There are few more interesting Hollywood careers than that of the late Patrick Swayze, the dirty-blond heart-throb whose chiselled face was more or less inescapable through the 1980s and 1990s. The high practitioners of the acting craft - the Penns and Derns, your Streep, your Day-Lewis - are all very well.
But who can match the full-octane, clench-jawed glory of peak Swayze as he moved from big bro' to the entire Brat Pack in SE Hinton's Outsiders to Johnny Castle, the dance instructor who made an entire generation of cinema goers swoon, delivering one of the immortal power ballads in the process, then provoking with Demi Moore an international spike in the popularity of pottery classes before hauling on the wetsuit and grabbing a surfboard for what is possibly his defining silver screen moment?
Point Break reaches its 30th anniversary this year and has lost none of its brilliance, daftness and general strangeness. It rarely features in the 'great sports films' conversations even though it features one of most technically ambitious and dangerous athletic scenes ever committed to celluloid. It comes at the very end of a film when Swayze's character Bodhi, a soul-searching LA surfer who explores his mystic side when not robbing banks, decides he'd literally rather die in a vast ocean swell than spend another second handcuffed to Keanu Reeves.
"Look at it," he tells Johnny Utah, Reeve's college-football-star-turned-undercover detective who slowly falls under the spell of both the surf culture and Swayze's violent perm. The pair gazes out on vast crashing mountains of ocean water on a soaked and sombre day. To casual observers, they might be in Bundoran of an August. But no: Bodhi has come to Bell's Beach in Australia to surf a swell that materialises once every 50 years. His entire life has been leading to this moment.
The scene was actually filmed in Hawaii and Swayze persuaded Darrick Doerner, a famed big wave surfer, to stand in as his stunt double. "I need you to die for me, man," he told Doerner cheerfully on the phone. Because the beach was crowded with fans desperate for a glimpse of the movie stars, they actually met on the water.
"He'd done Dirty Dancing and movies like that, so I knew who he was," Doerner told Paul Evans in Wavelength magazine last summer. "So I'm out at Chun's and sure enough I see him paddling over all kinda kooky and awkward, he wasn't really a surfer. He paddles up to me and we talked and I like him right away. He was a really beautiful person, a truly awesome human being."
Doerner enlisted the legendary Laird Hamilton to put a stop on the local surfers so he could complete the stunt scene for Bodhi's spectacular and, the viewer assumes, fatal wipe-out in the otherworldly swell. The scene presaged the Oscar winning pyrotechnics and skill which its director, Kathryn Bigelow, would showcase in later films Hurt Locker and Zero Dark Thirty.
And that a film bursting with testosterone was directed by a woman is one of the many unusual aspects of Point Break. It’s impossible to pin down, filled with corny-sincerity, cheeseball humour, a non-stop soundtrack, several powerful moments and stylised surf scenes.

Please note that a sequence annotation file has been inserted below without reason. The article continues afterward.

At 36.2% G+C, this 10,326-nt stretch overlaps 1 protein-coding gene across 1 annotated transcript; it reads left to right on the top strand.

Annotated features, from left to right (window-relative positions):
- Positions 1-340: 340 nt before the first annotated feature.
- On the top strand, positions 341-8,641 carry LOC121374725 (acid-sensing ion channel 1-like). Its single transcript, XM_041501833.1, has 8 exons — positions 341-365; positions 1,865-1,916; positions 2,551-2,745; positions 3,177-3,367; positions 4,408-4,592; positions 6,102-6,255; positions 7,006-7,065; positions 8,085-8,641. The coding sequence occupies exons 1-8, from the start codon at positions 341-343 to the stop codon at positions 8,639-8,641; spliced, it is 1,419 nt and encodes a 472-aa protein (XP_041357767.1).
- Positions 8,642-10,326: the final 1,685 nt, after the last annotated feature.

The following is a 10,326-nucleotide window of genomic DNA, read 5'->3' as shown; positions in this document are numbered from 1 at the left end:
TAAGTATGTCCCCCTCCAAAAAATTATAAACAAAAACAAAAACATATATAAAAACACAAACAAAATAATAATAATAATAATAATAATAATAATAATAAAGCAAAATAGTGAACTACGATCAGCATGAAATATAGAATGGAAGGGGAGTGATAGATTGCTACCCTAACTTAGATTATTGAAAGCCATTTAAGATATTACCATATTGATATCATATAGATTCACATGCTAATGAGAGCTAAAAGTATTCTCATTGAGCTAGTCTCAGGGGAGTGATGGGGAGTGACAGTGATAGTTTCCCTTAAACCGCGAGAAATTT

How dead inside must you be if you can't warm to a film that takes time to include a thoroughly ridiculous fight scene between the Red Hot Chili Peppers' Anthony Keidis and the wonderful if old-enough-to-be-his father Gary Busey?
And who can deny that once you hear Keanu Reeves declare in his best stoner tone “Caught my first tube today, sir”, you will continue to hear it for the rest of your life, whether you want to or not. Swayze, as ever, physically hurls every ounce of his being into the role. He and only he possessed the kind of fervent sincerity that allowed him to get away with saying things like “they only live to get radical” without making the audience hate him.
The action scenes - the football on the beach, the sky-diving, are truly spectacular. And the robberies, where the gang disguises themselves with rubber face masks of Nixon, Reagan, LBJ and Carter seem like a slyly subversive joke on . . . everyone.
1991 was a year of big statement films but while Silence of the Lambs and Thelma and Louise and Cape Fear remain rooted to a time and place and sensibility, the brashest surf film of them all has shape-shifted and travelled and made it through. The remake has come and disappeared without trace but there’s a good thesis to be written of the effect the original had on the brainwaves of the 10-15-year-olds around the world at the beginning of the last decade of the 20th century.
For more than any other film of that time, Point Break seemed to announce what lay ahead in the grungy, baggy, anything goes 1990s, with greed and anti-capitalist forces clashing, America emitting its last lion’s roar of unfettered optimism and the quest for one’s precious spirit moving from the remnants of the hippy era into a multi-billion health and spirituality industry. And Lord only knows how many surfers it spawned.
“Ain’t it wild?” Bodhi tells Johnny Utah during one of their many chats about value systems.
“You can do what you want and make up your own rules. Why be a servant to the law when you can be its master?
Yup, standing on a stormy beach in 1991, old Bodhi had a pretty clear view of the next three decades.